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Today's News

  • Fabyanic: Considering Hickenlooper, Bennet in politics

    This is a heady time. Future historians might look back at this period as a time of seminal shift in Colorado’s political trajectory. We recently elected Jared Polis, a Jew and openly gay man, as governor by a greater margin than his predecessor, John Hickenlooper, had won.

    In 2014, incumbent Hickenlooper eked out a victory over Bob Beauprez by 68,000 votes. In 2018, Polis defeated Walker Stapleton by 10.6 percent, which the Denver Post suggested “promised a leftward shift for a state that long had reveled in its middle-ground status.”

  • Fabyanic: Immigrant chromosome in American DNA

    Since he regally descended the escalator to announce his candidacy, immigration has been Donald Trump’s signature issue, propelling him to the presidency. In the time since, he has fomented anger and hostility among fawning acolytes by railing against “illegals,” which is code for immigrants of color, and has stoked the flame of resentment by encouraging and condoning violence against immigrants, telling them and native-born and naturalized citizens to “go back where you came from.”

  • Byerley: Sad to be a Democrat

    It must be so sad and exhausting to be a Democrat these days. Spending nearly every waking hour thinking about and being outraged by everything. Waiting for just the right opportunity to blow your lid about a comment that was triggering or taking aim at a business in protest that “wronged” some group of people.

    To miss the forest for the trees by focusing on one tiny piece of the puzzle and ignoring the rest of the facts. Pointing fingers at someone or something else instead of taking personal responsibility for one’s actions. Too bad, so sad.

  • Half marathon brings about new traditions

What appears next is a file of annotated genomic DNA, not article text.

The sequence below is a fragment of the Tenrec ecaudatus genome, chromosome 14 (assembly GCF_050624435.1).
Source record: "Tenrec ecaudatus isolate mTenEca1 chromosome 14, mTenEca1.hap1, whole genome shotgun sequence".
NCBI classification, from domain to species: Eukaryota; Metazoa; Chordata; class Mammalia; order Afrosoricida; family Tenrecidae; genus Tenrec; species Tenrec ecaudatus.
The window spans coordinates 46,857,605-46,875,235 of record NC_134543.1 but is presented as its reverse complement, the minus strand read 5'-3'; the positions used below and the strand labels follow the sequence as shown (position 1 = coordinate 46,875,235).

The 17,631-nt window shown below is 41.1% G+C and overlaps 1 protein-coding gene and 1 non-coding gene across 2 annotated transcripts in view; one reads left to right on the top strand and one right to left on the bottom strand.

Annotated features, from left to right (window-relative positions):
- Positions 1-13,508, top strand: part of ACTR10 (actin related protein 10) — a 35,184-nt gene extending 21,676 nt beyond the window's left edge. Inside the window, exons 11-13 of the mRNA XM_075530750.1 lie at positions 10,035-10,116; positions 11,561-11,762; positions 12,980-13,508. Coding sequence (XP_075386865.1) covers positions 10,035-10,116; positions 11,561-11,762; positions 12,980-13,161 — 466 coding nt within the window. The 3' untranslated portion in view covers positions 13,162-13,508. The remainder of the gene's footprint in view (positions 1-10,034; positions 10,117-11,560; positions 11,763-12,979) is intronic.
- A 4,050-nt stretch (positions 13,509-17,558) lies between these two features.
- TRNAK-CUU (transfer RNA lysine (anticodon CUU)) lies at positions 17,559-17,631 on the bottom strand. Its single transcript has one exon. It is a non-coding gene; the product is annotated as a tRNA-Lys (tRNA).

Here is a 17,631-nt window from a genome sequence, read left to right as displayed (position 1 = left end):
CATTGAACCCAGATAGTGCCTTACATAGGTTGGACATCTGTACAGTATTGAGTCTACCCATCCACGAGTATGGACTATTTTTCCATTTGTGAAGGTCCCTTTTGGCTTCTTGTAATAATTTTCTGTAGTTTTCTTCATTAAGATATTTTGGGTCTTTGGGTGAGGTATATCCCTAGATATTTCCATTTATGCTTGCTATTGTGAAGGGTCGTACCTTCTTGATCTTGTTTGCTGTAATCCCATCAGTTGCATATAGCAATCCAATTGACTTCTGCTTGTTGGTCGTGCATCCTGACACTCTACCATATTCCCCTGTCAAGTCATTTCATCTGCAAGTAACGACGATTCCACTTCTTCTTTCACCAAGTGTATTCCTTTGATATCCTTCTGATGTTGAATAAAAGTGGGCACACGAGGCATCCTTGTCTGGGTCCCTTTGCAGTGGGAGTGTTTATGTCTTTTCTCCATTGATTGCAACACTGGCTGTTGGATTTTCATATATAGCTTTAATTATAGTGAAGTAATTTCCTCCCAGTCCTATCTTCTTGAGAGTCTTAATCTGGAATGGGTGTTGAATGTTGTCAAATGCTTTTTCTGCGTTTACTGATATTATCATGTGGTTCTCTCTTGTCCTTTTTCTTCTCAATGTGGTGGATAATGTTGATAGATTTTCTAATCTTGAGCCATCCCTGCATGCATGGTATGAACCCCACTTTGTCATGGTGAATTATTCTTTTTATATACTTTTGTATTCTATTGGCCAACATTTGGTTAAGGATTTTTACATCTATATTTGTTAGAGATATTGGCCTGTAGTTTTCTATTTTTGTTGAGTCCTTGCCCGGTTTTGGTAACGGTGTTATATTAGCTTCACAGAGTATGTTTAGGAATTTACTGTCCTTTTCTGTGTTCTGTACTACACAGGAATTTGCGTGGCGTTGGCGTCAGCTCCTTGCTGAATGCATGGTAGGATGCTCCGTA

IDAHO SPRINGS — For the past 41 years, the Georgetown to Idaho Springs Half Marathon has served a community not only by providing exhaustive fun but financially as well.

    The race, which starts at Georgetown Lake, circles Georgetown and follows the I-70 frontage road down to the rec center in Idaho Springs. On Saturday morning, 1,400 people — 250 more than last year —participated in the competition.

  • Byerley: No wolves for Colorado

    Colorado does not need a reintroduction of gray wolves into the state. Environmental groups, such as the Rocky Mountain Wolf Project with funding from the Ted Turner Endangered Species Fund, are pushing to unnaturally manipulate a species back into our state that will devastate our wildlife, spread disease, decimate livestock and possibly become predatory to humans.

  • Fabyanic: Who gives a damn?

    A theme in my recent columns is about the need for Republicans of good character to speak out about what is happening in and to their party. It is disconcerting to see few willing to rebuke their leader by condemning his degrading and despicable tweets, comments and statements.

  • Abrahamson hopes to make her mark in college hoops

    Mere months after Lillie Abrahamson cut down the net at Clear Creek High School, she repeated the feat again; this time, she did it with her college team.

    On Feb. 23 in the Northwest Conference championship, George Fox University’s Division-III women’s basketball team defeated Whitman 66-52 to claim the conference crown. Through all the highs and the seldom lows — the Bruins finished 25-4 — the 2018 CCHS graduate helped her team behind the scenes to aid in their success.

  • Fabyanic: The Mueller moment

    It was disturbing to watch Robert Mueller, who has unselfishly served his country from Vietnam through FBI director, being eviscerated by Republicans on the House Judiciary Committee. Just when one thinks Republicans reach bottom, they manage to find new depths.

    On March 4, 1861, the first Republican president called on his countrymen to aspire to “the better angels of our nature.” Four years of a brutal civil war never swayed Abraham Lincoln from that perspective of human dignity.

  • Byerley: Our hope is in Him

    There are weeks when politics becomes exhausting. The last thing I want to do is think about local, state or national politics and try to come up with something insightful to say about the mess.

    Turning on morning and evening talk radio becomes a droning sound in my ear, and my blood begins to boil as I think of how our country is being eroded away. All the while people become more ignorant. The best thing I know to do during these times is turn on some music I enjoy, sing at the top of my lungs and appreciate the beautiful surroundings, our gift from God.

  • Developers propose metro districts to serve Soda Creek Highlands

    The Idaho Springs City Council was scheduled to decide during a special meeting Monday whether to approve the service plan of two proposed metropolitan districts that would serve the proposed Soda Creek Highlands residential development above Pine Slope Road.

    If approved, the question on whether to form the districts would be on the November ballot. Results of that decision weren’t available by press time.

    The City Council tabled the decision during its July 22 meeting.